Here's the opening of "A Health Care Parable":
Your wife is stricken with a terrible medical condition. Her insurance benefits just ran out. You need money for her treatment.(Read the full text of "A Health Care Parable".)
You go to your next-door neighbor and tell him about your wife's misfortune. You demand $5,000.
Your neighbor is stupefied. Still, he expresses sympathy for your situation. He refers you to a registered charity and offers to connect you with someone who could help start a campaign to raise donations for your wife. He gives you a check for $100.
Your frustration mounts. Your emotional state is the equivalent of that which one feels from the recognition of a moral injustice, as if nature has the ability to inflict illness upon your wife by a conscious, concerted intent to rob her of her life.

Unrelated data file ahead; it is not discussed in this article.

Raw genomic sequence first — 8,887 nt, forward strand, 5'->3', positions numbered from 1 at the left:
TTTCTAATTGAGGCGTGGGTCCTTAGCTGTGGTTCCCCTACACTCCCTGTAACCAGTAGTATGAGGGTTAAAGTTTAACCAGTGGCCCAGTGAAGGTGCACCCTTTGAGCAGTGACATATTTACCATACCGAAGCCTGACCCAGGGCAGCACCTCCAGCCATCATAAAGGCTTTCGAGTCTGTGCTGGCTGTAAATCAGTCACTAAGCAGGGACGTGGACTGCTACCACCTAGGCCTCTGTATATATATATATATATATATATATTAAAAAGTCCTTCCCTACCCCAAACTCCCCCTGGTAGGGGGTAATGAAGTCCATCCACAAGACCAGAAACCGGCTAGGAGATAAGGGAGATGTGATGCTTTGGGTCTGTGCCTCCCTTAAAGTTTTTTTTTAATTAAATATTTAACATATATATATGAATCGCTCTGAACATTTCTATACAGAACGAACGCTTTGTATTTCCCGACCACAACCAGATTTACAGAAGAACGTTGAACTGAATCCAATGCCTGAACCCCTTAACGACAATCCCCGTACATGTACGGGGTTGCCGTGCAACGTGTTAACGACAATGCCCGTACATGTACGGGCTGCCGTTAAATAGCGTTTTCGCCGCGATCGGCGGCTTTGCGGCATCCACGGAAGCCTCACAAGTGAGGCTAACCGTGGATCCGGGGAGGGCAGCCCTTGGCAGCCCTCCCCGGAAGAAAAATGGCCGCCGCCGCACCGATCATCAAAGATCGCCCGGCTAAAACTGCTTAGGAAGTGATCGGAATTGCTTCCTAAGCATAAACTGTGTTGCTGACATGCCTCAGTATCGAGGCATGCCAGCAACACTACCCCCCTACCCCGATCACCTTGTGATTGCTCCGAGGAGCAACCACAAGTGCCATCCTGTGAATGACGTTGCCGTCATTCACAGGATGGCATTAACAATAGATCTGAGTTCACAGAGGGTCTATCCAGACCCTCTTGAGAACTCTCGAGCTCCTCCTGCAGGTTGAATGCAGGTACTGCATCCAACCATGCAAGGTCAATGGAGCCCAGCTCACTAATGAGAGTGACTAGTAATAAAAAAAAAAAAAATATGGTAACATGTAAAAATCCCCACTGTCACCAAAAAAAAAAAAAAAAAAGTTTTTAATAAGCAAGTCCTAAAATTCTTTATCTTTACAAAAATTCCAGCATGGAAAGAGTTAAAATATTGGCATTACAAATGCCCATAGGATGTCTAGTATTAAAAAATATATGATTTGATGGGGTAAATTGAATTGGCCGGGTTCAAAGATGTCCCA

Although your reason tells you no one is to blame, you let your mind obsess on the fact that your neighbor earns a lot more money than you or your wife. You rationalize that he really ought to give you more than $100, in the name of fairness, equality, social justice.
Indeed, you have gleaned through cultural sensibilities that, by right, you have some claim on the time, money, goods or services of others. Moreover, you hold that those who have should give to those who have not, as a matter of moral duty. You feel justified -- even righteous -- in compelling others to act in accordance with moral truth as you see it.
So you point a gun at your neighbor and demand more money. While you are uneasy about this, you repeat to yourself that you have the moral high ground; that, in the grand scheme of things, you are doing the right thing -- and so, too, will your neighbor, if he acquiesces.
Your neighbor begs you to understand that you have no right to initiate force against him. You grant this, for now, and put the gun away. But you have another plan.
You organize a local town hall meeting and invite your Congressman...